I am of an age such that the BD-5J figured large in my imagination as I was learning to build and fly airplanes. While many potential builders lost their deposit money because kits for the piston airplane were never fully developed or delivered, the airframe seemed to be a natural fit for a little jet. Unfortunately, this was financially out of reach for those dreamers who believed in the piston-powered version as their own personal flying machine – but the design has stayed around for all of the intervening decades, and the dream has never fully died.
Don Wall, of Nebraska, has been bringing his beautifully built BD-5J to Airventure for many years, displaying it along with the kits of the Bede Corporation as a tribute to the creative mind of Jim Bede. The airplane was finished and flew only once, but it is a good example of the original design. I was granted a chance to try on the cockpit today, and the memories of those early dreams, and an extensive article written by Richard Bach back in the 1970’s or 80’s came flooding to mind. The little cocoon is smaller than the cockpit of the Subsonex that I was privileged to fly earlier this year, but comfortable in the way that a truly personal single seat airplane can be. Fitted with steam gauges of an earlier era, it is still maintained with obvious passion by Wall, and I appreciated the chance for a fit check.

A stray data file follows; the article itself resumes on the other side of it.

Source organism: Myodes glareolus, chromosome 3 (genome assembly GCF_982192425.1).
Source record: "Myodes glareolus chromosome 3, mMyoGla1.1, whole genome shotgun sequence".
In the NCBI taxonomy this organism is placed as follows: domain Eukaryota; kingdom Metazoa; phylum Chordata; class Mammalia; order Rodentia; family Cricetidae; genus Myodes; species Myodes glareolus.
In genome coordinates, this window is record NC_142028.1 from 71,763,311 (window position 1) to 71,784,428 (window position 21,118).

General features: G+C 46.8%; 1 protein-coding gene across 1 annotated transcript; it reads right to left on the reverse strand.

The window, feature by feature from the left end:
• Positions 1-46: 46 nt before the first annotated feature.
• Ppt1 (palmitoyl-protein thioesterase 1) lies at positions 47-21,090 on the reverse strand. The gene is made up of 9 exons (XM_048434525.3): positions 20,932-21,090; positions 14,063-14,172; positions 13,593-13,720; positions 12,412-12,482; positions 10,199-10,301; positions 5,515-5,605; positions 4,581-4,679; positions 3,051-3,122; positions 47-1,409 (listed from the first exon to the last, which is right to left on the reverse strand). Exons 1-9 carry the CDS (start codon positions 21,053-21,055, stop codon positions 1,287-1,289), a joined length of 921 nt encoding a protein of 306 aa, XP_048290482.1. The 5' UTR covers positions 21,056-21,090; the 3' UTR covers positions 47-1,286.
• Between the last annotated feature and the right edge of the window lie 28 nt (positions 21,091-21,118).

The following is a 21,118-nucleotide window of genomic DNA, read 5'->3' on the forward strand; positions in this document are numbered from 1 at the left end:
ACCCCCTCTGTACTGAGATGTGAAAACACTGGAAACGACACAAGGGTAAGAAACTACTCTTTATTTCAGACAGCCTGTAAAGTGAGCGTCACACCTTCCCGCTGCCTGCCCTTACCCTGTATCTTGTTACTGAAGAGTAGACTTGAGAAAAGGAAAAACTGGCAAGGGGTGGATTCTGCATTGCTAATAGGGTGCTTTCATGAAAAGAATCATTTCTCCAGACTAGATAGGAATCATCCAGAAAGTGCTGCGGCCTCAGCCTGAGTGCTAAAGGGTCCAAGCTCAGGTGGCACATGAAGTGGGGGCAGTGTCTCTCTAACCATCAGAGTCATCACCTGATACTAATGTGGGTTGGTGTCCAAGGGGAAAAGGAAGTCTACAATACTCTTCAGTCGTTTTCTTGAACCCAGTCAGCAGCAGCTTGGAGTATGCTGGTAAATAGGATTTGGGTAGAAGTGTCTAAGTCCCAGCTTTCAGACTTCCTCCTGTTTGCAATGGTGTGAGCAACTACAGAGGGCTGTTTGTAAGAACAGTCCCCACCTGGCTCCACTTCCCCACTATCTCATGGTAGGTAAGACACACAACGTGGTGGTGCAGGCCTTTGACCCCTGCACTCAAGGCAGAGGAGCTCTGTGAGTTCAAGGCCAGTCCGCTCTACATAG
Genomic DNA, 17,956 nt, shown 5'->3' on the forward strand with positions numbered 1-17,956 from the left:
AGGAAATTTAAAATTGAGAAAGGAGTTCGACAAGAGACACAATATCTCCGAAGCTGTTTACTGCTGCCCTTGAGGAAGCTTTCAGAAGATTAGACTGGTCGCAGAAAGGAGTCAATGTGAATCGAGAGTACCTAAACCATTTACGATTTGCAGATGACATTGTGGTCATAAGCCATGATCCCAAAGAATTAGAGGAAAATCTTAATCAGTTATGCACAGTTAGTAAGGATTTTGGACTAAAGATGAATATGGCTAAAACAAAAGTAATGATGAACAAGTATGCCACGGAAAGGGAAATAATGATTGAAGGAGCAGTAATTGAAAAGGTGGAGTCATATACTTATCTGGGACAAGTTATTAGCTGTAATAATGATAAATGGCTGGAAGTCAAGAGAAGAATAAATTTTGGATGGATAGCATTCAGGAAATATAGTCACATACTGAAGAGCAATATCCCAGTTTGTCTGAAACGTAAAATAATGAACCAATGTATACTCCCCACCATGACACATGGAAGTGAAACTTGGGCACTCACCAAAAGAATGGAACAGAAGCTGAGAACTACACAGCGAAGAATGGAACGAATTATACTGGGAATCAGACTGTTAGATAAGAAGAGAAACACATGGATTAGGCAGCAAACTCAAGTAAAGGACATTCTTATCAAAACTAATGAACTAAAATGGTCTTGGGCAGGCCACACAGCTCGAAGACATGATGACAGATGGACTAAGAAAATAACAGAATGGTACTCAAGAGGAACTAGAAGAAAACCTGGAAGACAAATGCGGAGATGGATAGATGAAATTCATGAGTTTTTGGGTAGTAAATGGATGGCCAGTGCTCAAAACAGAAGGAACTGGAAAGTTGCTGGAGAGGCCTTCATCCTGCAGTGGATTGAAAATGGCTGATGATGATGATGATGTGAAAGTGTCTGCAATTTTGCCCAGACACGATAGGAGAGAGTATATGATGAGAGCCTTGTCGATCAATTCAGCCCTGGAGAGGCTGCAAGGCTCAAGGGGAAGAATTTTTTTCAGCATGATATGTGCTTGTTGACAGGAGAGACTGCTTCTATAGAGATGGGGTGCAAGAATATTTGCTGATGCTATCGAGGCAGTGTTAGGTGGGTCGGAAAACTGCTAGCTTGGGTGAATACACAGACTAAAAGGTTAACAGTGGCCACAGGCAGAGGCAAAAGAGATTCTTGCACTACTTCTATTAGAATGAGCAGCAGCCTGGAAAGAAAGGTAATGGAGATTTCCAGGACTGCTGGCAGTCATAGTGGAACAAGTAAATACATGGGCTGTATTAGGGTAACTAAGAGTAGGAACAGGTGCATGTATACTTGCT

Maybe some day, we’ll get a chance to fly this other little jet as well, since support is still available from BD-Micro of Siletz, Oregon. But, it is nice to know that even if that doesn’t happen Wall’s airplane will continue to appear at AirVenture to remind us all of the early days of the growing kit industry – and the dream that gave so many of us a start down the path of experimental aviation.